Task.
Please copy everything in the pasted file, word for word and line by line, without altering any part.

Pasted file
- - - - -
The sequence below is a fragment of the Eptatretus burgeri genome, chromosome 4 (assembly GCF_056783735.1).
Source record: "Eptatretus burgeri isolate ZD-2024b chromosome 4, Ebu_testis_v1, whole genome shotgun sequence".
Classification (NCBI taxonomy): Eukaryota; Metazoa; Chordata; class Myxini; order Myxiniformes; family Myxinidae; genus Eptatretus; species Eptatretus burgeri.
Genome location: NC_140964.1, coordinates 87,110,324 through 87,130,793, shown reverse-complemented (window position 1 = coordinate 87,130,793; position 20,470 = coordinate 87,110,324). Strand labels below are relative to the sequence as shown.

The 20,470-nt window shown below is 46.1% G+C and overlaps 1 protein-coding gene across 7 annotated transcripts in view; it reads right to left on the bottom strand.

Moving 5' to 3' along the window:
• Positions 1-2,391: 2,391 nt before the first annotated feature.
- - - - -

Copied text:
The sequence below is a fragment of the Eptatretus burgeri genome, chromosome 4 (assembly GCF_056783735.1).
Source record: "Eptatretus burgeri isolate ZD-2024b chromosome 4, Ebu_testis_v1, whole genome shotgun sequence".
Classification (NCBI taxonomy): Eukaryota; Metazoa; Chordata; class Myxini; order Myxiniformes; family Myxinidae; genus Eptatretus; species Eptatretus burgeri.
Genome location: NC_140964.1, coordinates 87,110,324 through 87,130,793, shown reverse-complemented (window position 1 = coordinate 87,130,793; position 20,470 = coordinate 87,110,324). Strand labels below are relative to the sequence as shown.

The 20,470-nt window shown below is 46.1% G+C and overlaps 1 protein-coding gene across 7 annotated transcripts in view; it reads right to left on the bottom strand.

Moving 5' to 3' along the window:
• Positions 1-2,391: 2,391 nt before the first annotated feature.